Group Homes were established by the Department “for children who need a more specialised type of family care than can be provided in a normal foster home or boarding placement. The children placed in these facilities are not necessarily problem children, but because of their circumstances they would find it difficult to settle into a private family. The Departmental group home can provide a skilled and stabilising environment as a stepping stone to future return home or foster placement” (Annual Report of the Department for Community Welfare, June 30th 1974). For notes on a general history of these facilities, see the section on Group Homes at the beginning of Signposts.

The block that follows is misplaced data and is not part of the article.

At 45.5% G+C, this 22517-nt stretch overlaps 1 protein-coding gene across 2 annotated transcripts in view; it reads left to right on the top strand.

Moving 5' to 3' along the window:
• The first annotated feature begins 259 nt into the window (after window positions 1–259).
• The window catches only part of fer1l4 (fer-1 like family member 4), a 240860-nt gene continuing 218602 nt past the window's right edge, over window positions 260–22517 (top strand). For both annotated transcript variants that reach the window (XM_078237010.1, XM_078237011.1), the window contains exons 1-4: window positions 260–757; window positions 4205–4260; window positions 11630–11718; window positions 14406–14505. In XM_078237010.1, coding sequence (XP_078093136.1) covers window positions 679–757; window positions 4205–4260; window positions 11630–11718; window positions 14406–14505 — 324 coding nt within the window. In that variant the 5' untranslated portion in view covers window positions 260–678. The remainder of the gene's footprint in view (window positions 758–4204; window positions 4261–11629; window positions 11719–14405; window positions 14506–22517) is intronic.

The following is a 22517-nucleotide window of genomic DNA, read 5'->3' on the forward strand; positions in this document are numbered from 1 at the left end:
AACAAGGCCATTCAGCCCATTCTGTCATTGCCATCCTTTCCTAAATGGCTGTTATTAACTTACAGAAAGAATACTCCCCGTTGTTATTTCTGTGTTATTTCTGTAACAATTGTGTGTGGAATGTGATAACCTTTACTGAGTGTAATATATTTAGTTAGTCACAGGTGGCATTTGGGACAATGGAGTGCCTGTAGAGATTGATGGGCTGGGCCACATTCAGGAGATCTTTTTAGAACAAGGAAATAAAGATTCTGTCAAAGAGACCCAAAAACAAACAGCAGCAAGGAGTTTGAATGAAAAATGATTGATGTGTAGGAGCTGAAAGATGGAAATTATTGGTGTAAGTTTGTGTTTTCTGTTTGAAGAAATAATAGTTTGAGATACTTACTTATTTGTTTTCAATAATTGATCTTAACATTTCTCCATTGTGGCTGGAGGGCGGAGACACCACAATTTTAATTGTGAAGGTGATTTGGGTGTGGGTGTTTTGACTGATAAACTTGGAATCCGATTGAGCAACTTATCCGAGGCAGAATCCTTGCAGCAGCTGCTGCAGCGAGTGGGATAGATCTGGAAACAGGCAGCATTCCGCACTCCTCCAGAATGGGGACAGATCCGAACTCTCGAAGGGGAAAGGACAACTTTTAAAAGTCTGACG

9 children in residence at June 30, 1975 (all being Wards). At this time, Warminda provided generally longer term care for boys and girls aged 5-16 years, but did take children for shorter periods if necessary. Warminda had a garden, play area, swimming pool, swings and slides, barbeque, tennis courts, one pet, a basketball court, bikes and a range of sporting equipment. Children were encouraged to build their own cubby. There were 4 bedrooms – 1 single, and 3 that could sleep three or more children; 2 bathrooms and 2 toilets for the children; 3 staff bedrooms and separate lounge and ablutions; and a verandah; a TV, radio or radiogram, fish tank, library, magazines, books and toys were available. Homework was completed after school and children generally took their lunch to school except one day per week when they could buy their lunch; the trip to school was made by bus. The average length of stay was 1.26 years. Holiday placements were actively sought for the children. Recreational activities included camping trips, swimming and drama club and other activities arranged by cottage parents. The building was 15 years old in 1975 and was described as a ‘modern’ residence, of brick construction and fitting in well with surrounding premises. (Department of Child Welfare Submission to the Committee of Enquiry into Residential Child Care, July 1976).